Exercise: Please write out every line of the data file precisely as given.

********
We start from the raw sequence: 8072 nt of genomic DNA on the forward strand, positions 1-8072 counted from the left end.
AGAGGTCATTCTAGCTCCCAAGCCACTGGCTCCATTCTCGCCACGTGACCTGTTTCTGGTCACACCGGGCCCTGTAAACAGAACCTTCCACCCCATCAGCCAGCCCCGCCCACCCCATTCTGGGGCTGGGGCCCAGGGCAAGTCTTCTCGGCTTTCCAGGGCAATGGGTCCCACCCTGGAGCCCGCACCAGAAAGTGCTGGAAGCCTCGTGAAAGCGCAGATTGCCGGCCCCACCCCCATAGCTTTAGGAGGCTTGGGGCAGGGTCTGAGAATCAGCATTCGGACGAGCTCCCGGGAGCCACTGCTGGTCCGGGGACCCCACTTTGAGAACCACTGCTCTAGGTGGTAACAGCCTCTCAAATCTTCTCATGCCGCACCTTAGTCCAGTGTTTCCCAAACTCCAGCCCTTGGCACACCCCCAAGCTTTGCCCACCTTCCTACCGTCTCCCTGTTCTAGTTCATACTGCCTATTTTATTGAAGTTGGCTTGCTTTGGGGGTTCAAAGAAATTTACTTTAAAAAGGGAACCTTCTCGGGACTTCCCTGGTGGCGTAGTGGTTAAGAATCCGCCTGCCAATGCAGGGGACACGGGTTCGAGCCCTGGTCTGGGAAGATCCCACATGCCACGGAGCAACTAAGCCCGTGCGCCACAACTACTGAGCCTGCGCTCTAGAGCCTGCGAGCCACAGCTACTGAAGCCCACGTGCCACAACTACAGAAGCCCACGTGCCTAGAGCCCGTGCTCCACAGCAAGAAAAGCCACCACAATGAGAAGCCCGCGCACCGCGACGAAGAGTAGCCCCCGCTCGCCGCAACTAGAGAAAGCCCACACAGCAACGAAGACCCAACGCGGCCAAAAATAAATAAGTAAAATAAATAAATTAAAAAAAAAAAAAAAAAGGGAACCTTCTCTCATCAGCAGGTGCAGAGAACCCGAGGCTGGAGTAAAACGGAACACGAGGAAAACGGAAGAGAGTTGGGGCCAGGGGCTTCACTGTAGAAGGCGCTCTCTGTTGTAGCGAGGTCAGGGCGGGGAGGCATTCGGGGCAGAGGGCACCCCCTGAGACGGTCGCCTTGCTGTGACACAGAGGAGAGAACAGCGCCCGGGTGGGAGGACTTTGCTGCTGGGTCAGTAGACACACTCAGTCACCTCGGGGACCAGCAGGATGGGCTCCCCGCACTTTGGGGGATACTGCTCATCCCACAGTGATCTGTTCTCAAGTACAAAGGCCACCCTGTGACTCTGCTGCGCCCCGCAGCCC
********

We start from the raw sequence: 8072 nt of genomic DNA on the forward strand, positions 1-8072 counted from the left end.
AGAGGTCATTCTAGCTCCCAAGCCACTGGCTCCATTCTCGCCACGTGACCTGTTTCTGGTCACACCGGGCCCTGTAAACAGAACCTTCCACCCCATCAGCCAGCCCCGCCCACCCCATTCTGGGGCTGGGGCCCAGGGCAAGTCTTCTCGGCTTTCCAGGGCAATGGGTCCCACCCTGGAGCCCGCACCAGAAAGTGCTGGAAGCCTCGTGAAAGCGCAGATTGCCGGCCCCACCCCCATAGCTTTAGGAGGCTTGGGGCAGGGTCTGAGAATCAGCATTCGGACGAGCTCCCGGGAGCCACTGCTGGTCCGGGGACCCCACTTTGAGAACCACTGCTCTAGGTGGTAACAGCCTCTCAAATCTTCTCATGCCGCACCTTAGTCCAGTGTTTCCCAAACTCCAGCCCTTGGCACACCCCCAAGCTTTGCCCACCTTCCTACCGTCTCCCTGTTCTAGTTCATACTGCCTATTTTATTGAAGTTGGCTTGCTTTGGGGGTTCAAAGAAATTTACTTTAAAAAGGGAACCTTCTCGGGACTTCCCTGGTGGCGTAGTGGTTAAGAATCCGCCTGCCAATGCAGGGGACACGGGTTCGAGCCCTGGTCTGGGAAGATCCCACATGCCACGGAGCAACTAAGCCCGTGCGCCACAACTACTGAGCCTGCGCTCTAGAGCCTGCGAGCCACAGCTACTGAAGCCCACGTGCCACAACTACAGAAGCCCACGTGCCTAGAGCCCGTGCTCCACAGCAAGAAAAGCCACCACAATGAGAAGCCCGCGCACCGCGACGAAGAGTAGCCCCCGCTCGCCGCAACTAGAGAAAGCCCACACAGCAACGAAGACCCAACGCGGCCAAAAATAAATAAGTAAAATAAATAAATTAAAAAAAAAAAAAAAAAGGGAACCTTCTCTCATCAGCAGGTGCAGAGAACCCGAGGCTGGAGTAAAACGGAACACGAGGAAAACGGAAGAGAGTTGGGGCCAGGGGCTTCACTGTAGAAGGCGCTCTCTGTTGTAGCGAGGTCAGGGCGGGGAGGCATTCGGGGCAGAGGGCACCCCCTGAGACGGTCGCCTTGCTGTGACACAGAGGAGAGAACAGCGCCCGGGTGGGAGGACTTTGCTGCTGGGTCAGTAGACACACTCAGTCACCTCGGGGACCAGCAGGATGGGCTCCCCGCACTTTGGGGGATACTGCTCATCCCACAGTGATCTGTTCTCAAGTACAAAGGCCACCCTGTGACTCTGCTGCGCCCCGCAGCCC